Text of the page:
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Is Merida Non-conventional?

So on the subject of movies, I ran across this awesome review of Brave (with no spoilers) and wanted to share part of it with you. (The teal section is quoted from the article)

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Today, crowds will line the streets of cities like New York and San Francisco for parades that mark the high point of LGBT Pride Month. At the same time, legions of kids will swarm into theaters to watch Pixar’s Brave, the animated story of a young Scottish princess named Merida who goes to extreme lengths to avoid having to marry one of the three noblemen that her parents have chosen for her. The two events don’t seem to have much in common at first glance. But it’s quite possible that while watching Brave’s tomboyish heroine shoot arrows, fight like one of the boys, and squirm when her mother puts her in girly clothes, a thought might pop into the head of some viewers: Is Merida gay?

While Markovitz’s appeal to lesbian stereotypes is outrageous, his underlying question isn’t. Merida really could be gay. She could be straight. She could be asexual. We just don’t know. Over the course of the film, she shows romantic interest in neither boys nor girls; it’s only by assumption that her parents—and, presumably, most viewers—think she’s heterosexual.

Is this ambiguity intentional? Almost definitely. Pixar is notoriously meticulous—the Easter eggs and subtle references in each of its works are legion—and it’s unlikely that the filmmakers simply didn’t think to give Merida any sort of love interest. No, this is a deliberate sort of ambiguity. With that in mind, here are five ways of looking at Pixar’s motivations for being so coy:

  •     Brave is about a daughter’s relationship with her mother, and sexuality would only distract from the developments within that relationship.
  •     She is gay, and Brave is Pixar’s subversive way to put a lesbian in one of its movies.
  •     Merida is a straight girl who likes to run and shoot and fight.
  •     She’s neither gay nor straight; she’s asexual. (This would be just as sexually radical—if not more so—than making Merida a lesbian.)
  •     The ambiguity is itself a message.

My thoughts on the subject matter (keeping in mind I haven’t seen the movie yet, but I’m dying to) is that Merida is more non-conformist. She’s a self-rescuing princess if I’ve ever seen one, because she’s tougher and more talented than all the boys around her. She loves to shoot and ride and be rough and tumble with the guys, in her father’s image.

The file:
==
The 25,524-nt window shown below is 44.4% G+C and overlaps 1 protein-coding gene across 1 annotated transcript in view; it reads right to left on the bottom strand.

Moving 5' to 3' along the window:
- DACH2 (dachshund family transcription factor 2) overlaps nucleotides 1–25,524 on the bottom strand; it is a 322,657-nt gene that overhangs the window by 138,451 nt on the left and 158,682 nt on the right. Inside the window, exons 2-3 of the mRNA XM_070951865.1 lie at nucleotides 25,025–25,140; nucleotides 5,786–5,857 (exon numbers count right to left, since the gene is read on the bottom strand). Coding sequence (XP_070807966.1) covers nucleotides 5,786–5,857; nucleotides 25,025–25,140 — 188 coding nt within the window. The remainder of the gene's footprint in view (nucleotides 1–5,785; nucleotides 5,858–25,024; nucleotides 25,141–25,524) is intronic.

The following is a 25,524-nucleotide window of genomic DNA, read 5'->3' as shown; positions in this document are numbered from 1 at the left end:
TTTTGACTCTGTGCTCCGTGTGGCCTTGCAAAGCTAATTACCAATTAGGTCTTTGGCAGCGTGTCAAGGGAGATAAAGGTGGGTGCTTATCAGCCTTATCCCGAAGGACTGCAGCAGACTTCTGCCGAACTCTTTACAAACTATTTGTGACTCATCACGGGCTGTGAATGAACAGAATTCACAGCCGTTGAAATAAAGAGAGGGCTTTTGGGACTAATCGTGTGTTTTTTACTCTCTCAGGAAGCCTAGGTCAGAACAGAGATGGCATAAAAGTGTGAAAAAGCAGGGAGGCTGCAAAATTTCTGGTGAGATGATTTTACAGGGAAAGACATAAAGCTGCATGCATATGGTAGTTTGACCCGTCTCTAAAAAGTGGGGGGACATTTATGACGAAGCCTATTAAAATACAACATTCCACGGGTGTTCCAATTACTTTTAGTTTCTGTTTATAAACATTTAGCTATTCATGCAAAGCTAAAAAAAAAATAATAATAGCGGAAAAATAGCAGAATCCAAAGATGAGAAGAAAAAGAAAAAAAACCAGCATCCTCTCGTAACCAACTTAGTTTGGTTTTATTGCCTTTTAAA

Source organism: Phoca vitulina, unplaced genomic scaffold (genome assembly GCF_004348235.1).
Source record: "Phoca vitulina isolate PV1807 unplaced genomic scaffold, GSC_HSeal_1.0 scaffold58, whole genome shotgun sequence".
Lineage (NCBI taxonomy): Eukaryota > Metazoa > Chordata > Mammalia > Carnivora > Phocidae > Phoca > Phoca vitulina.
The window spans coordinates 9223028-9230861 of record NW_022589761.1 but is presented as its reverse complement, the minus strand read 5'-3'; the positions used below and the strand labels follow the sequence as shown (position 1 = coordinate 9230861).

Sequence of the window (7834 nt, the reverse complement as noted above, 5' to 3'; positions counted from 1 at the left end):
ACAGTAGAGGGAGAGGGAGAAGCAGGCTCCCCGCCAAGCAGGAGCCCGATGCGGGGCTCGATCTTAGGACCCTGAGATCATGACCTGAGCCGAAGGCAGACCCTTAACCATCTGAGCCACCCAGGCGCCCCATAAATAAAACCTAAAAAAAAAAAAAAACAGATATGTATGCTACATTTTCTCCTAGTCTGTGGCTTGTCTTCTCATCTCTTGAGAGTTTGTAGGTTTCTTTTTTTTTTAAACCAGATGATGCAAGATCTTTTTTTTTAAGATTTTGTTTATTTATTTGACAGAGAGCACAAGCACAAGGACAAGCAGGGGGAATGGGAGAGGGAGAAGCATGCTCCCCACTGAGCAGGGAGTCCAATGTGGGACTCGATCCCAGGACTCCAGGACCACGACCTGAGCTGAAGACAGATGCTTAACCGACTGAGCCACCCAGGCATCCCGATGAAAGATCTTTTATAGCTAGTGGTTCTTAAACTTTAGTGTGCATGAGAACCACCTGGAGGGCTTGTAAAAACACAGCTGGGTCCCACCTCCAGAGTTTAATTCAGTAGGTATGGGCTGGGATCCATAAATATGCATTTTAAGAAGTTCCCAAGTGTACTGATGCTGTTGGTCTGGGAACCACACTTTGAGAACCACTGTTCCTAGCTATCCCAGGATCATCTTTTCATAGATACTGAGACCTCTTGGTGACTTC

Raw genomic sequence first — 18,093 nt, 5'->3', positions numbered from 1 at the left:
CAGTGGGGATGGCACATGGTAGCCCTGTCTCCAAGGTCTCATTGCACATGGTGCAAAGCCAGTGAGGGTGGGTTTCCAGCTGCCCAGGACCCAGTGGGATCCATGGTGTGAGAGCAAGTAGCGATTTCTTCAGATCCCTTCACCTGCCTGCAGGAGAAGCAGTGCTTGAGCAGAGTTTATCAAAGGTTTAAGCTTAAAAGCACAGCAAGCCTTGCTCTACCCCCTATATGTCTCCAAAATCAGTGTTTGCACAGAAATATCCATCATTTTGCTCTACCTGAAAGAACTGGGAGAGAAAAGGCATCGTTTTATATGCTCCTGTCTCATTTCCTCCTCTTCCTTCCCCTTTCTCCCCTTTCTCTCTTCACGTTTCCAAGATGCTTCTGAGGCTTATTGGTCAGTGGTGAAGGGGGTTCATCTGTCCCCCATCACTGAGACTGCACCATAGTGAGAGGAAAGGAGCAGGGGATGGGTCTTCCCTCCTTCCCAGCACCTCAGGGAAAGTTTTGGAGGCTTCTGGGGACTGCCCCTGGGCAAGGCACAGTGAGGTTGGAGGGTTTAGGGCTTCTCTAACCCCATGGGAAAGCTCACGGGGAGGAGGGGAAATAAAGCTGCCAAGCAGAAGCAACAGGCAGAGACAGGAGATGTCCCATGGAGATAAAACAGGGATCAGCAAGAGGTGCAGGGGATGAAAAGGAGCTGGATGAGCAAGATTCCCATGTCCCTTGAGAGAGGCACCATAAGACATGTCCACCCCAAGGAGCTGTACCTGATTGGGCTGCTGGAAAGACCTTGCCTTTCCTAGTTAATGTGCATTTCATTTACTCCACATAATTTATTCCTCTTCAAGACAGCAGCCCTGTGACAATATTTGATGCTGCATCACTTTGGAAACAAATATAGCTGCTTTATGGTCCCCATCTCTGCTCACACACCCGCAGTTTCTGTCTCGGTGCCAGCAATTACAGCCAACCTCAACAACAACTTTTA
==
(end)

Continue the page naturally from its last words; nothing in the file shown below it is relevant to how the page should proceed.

She clamors for the freedom to marry who she chooses because it’s such an important part of one’s happiness to choose who to be with. She’s the first Disney princess to have core values that resonate with me. She wants the freedom to be herself and choose her own fate. It does help that I hated wearing dresses as a kid, learned to shoot a gun and a bow from a very early age, and took riding lessons, so I very easily identify with Merida not only for her activity choices but in her non-conformity in choosing her fate.

As a hero, I think Merida will be enchanting girls and boys alike for years to come with her non-conventional ways. More people will see a piece of themselves in Merida than in Ariel. Merida isn’t dumbing herself down for any man, nor is she holding herself back in the hopes of pleasing anyone. To me, that’s a very strong message to be yourself and you will be accepted for who you are by the people who really love you.

What do you think?



  • I can’t WAIT to see Brave!!! She sounds awesome! And imagine a princess who isn’t obsessed with princes for a change! A princess with a real life– who chooses her own destiny!

    I’ve really enjoyed the more recent Disney princesses who are spunky and clever, such as Tangled. (And I adore Mulan).

    Hopefully in the future, there will be princesses who love climbing trees AND embroidery, riding horses AND writing poetry about them, having fun playing sports AND having fun playing dress-up. Who says Cinderella can’t be the belle of the ball in the evening and then hike up a mountain the next day?

    So glad times have changed since my mother was a kid watching the original Snow White! And even since my childhood Disney movies. This is a great time to be a girl!

    • I love the idea of the next princess having it all, being the Belle of the Ball AND racing horses or hiking a mountain.

      It’s no wonder I loved Maleficent as a kid. She got to turn into a Dragon.

  • Being tomboy dosnt mean being a lesbian… I liked the movie a lot! And not all the girls are living in the BS of getting married with Prince Charming.

    • I definitely agree that being a tomboy doesn’t mean being a lesbian. Like I mentioned above, I learned to shoot a gun and a bow from a very young age, hated wearing dresses and got dirty with the guys.

  • I’ve been wanting to see this. I like how Disney is trying to give women more power these days and not making them appear to be damsels in distress.

    • The damsels in distress storyline has gotten old. I love that Brave is a unique story (from all the non-spoiler reviews that I’ve read).

  • I think the ambiguity itself is a message because it divorces sexuality from its stereotypes. In other words, it shows that her sexuality is completely irrelevant to her choice of being nonconformist. This movie has the potential to show that sexuality doesn’t have to constrain anything outside of sex and I hope that Pixar never ruins that by revealing what Merida’s sexual preferences are.

    • I like this idea! The fact that the non-conformity is more important than her sexuality and her sexuality doesn’t detract from it.

  • Great topic. I always loved the Disney princesses and the stronger the better. Since Mulan was a strong willed girl who wanted to be a warrior(cut her hair and pretended to be male), I tend to think that